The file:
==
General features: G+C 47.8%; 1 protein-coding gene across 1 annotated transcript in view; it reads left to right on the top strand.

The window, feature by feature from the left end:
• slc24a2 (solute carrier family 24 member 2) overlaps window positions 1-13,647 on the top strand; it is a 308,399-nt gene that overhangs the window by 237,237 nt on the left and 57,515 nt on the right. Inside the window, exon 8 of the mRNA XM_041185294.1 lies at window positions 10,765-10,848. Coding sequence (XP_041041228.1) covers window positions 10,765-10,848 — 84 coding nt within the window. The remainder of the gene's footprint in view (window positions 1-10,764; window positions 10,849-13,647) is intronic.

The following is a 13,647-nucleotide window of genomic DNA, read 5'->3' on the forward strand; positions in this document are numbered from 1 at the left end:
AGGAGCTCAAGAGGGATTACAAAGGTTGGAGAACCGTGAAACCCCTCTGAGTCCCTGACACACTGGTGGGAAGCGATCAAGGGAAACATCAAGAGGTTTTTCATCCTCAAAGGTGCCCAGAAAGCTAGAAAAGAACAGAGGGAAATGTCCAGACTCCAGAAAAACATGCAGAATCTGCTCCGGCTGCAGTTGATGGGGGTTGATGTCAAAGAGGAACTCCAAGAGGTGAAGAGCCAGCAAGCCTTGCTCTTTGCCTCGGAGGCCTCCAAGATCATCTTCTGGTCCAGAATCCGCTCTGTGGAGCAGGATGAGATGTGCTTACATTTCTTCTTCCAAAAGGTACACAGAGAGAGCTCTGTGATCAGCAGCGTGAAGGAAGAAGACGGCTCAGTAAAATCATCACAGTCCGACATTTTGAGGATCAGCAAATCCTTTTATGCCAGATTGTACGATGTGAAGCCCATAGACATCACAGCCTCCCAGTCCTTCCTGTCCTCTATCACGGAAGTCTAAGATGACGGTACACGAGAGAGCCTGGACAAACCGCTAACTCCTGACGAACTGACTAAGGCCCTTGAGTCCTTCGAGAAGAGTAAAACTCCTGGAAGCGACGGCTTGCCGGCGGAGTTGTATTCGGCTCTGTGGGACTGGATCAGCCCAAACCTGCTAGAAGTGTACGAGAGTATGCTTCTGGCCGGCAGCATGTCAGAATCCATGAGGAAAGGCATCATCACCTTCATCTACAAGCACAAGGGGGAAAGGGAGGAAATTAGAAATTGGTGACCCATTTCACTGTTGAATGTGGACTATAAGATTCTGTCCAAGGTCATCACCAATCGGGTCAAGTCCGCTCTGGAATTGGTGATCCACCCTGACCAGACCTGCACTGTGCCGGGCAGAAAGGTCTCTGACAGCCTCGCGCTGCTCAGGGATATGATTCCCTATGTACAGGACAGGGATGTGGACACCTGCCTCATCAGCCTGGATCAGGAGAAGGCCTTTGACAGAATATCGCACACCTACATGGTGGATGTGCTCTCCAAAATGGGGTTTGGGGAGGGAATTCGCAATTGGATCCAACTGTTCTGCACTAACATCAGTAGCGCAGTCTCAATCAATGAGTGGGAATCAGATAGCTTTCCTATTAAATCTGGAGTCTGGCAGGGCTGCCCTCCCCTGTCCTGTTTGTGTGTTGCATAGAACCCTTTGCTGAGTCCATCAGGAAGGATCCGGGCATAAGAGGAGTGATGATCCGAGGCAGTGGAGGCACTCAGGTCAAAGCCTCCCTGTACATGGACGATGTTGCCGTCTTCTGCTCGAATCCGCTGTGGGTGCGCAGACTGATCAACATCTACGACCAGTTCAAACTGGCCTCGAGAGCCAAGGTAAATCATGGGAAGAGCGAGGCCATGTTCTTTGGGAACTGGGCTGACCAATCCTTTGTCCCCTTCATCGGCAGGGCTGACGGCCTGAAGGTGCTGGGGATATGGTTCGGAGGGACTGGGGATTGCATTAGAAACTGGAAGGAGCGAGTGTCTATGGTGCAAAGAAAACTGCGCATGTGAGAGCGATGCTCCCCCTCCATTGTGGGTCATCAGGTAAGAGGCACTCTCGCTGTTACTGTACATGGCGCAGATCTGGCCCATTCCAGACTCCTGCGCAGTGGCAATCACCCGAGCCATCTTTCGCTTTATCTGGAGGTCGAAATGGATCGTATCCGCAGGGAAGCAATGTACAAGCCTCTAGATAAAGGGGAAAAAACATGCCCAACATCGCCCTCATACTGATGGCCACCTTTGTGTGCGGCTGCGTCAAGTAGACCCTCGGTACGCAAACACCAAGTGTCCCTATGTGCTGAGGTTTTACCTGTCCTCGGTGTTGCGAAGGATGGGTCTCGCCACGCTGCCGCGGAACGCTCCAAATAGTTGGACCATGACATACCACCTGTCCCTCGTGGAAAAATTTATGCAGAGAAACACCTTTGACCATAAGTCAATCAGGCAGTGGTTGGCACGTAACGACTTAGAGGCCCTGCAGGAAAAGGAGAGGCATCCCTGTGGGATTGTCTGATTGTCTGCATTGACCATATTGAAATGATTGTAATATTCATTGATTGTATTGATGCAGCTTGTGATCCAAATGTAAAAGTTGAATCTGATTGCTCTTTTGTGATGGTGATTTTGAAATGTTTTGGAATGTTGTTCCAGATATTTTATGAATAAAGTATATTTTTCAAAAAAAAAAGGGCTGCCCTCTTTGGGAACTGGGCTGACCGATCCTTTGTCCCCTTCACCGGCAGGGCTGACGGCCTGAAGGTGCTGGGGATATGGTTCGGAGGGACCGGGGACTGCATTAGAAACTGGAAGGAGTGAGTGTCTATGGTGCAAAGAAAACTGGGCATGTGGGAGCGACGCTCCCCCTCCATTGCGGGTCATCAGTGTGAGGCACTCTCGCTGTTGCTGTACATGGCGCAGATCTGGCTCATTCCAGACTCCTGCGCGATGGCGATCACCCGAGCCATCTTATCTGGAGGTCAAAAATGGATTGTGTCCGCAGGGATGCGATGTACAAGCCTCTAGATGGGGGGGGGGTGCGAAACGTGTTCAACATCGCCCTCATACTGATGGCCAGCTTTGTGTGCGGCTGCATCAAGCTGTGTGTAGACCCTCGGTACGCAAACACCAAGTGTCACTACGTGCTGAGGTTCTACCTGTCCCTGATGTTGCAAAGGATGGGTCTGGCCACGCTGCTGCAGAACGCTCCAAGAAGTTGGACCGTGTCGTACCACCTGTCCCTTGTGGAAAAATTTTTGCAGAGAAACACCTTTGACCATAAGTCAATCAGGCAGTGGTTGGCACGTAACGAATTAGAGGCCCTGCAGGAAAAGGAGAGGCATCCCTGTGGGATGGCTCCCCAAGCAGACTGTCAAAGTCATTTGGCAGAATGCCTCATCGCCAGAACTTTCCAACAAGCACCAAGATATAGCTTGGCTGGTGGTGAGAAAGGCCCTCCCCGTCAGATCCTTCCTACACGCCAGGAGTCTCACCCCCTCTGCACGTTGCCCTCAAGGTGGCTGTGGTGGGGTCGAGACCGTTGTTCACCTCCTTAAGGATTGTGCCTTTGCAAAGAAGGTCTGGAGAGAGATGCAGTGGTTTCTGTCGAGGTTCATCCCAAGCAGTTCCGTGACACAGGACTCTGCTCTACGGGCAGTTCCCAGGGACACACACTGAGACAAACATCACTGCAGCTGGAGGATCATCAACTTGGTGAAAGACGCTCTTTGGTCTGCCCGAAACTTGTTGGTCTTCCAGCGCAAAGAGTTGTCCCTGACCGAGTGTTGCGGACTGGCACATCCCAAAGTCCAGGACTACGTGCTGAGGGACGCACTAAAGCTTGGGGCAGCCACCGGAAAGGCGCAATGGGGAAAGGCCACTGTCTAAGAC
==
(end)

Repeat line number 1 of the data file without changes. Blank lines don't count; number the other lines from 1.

General features: G+C 47.8%; 1 protein-coding gene across 1 annotated transcript in view; it reads left to right on the top strand.